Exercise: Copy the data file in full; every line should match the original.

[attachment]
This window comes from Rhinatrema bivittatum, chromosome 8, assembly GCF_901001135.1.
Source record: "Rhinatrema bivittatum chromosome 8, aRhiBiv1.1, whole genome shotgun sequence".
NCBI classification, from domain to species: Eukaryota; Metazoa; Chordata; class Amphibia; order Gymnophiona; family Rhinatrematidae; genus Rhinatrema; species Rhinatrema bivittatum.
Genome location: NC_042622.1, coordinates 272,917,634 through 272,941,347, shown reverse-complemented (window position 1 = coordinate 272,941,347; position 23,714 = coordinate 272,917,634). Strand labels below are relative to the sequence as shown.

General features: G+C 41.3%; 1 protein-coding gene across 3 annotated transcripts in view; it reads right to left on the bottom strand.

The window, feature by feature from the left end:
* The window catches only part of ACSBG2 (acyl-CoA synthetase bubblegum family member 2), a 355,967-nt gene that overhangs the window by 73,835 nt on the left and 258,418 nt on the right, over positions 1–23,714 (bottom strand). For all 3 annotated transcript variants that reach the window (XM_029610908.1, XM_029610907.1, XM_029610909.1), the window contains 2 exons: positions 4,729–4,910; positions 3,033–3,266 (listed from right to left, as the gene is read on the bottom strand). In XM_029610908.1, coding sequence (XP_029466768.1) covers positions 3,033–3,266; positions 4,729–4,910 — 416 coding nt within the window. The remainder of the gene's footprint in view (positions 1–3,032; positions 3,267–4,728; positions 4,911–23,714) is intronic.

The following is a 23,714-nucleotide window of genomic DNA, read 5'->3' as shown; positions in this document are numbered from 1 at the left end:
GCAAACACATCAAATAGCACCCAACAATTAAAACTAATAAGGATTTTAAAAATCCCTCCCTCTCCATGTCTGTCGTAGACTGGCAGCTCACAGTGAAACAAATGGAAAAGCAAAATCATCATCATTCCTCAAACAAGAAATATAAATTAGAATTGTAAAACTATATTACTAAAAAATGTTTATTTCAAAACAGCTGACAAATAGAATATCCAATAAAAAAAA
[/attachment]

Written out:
This window comes from Rhinatrema bivittatum, chromosome 8, assembly GCF_901001135.1.
Source record: "Rhinatrema bivittatum chromosome 8, aRhiBiv1.1, whole genome shotgun sequence".
NCBI classification, from domain to species: Eukaryota; Metazoa; Chordata; class Amphibia; order Gymnophiona; family Rhinatrematidae; genus Rhinatrema; species Rhinatrema bivittatum.
Genome location: NC_042622.1, coordinates 272,917,634 through 272,941,347, shown reverse-complemented (window position 1 = coordinate 272,941,347; position 23,714 = coordinate 272,917,634). Strand labels below are relative to the sequence as shown.

General features: G+C 41.3%; 1 protein-coding gene across 3 annotated transcripts in view; it reads right to left on the bottom strand.

The window, feature by feature from the left end:
* The window catches only part of ACSBG2 (acyl-CoA synthetase bubblegum family member 2), a 355,967-nt gene that overhangs the window by 73,835 nt on the left and 258,418 nt on the right, over positions 1–23,714 (bottom strand). For all 3 annotated transcript variants that reach the window (XM_029610908.1, XM_029610907.1, XM_029610909.1), the window contains 2 exons: positions 4,729–4,910; positions 3,033–3,266 (listed from right to left, as the gene is read on the bottom strand). In XM_029610908.1, coding sequence (XP_029466768.1) covers positions 3,033–3,266; positions 4,729–4,910 — 416 coding nt within the window. The remainder of the gene's footprint in view (positions 1–3,032; positions 3,267–4,728; positions 4,911–23,714) is intronic.

The following is a 23,714-nucleotide window of genomic DNA, read 5'->3' as shown; positions in this document are numbered from 1 at the left end:
GCAAACACATCAAATAGCACCCAACAATTAAAACTAATAAGGATTTTAAAAATCCCTCCCTCTCCATGTCTGTCGTAGACTGGCAGCTCACAGTGAAACAAATGGAAAAGCAAAATCATCATCATTCCTCAAACAAGAAATATAAATTAGAATTGTAAAACTATATTACTAAAAAATGTTTATTTCAAAACAGCTGACAAATAGAATATCCAATAAAAAAAA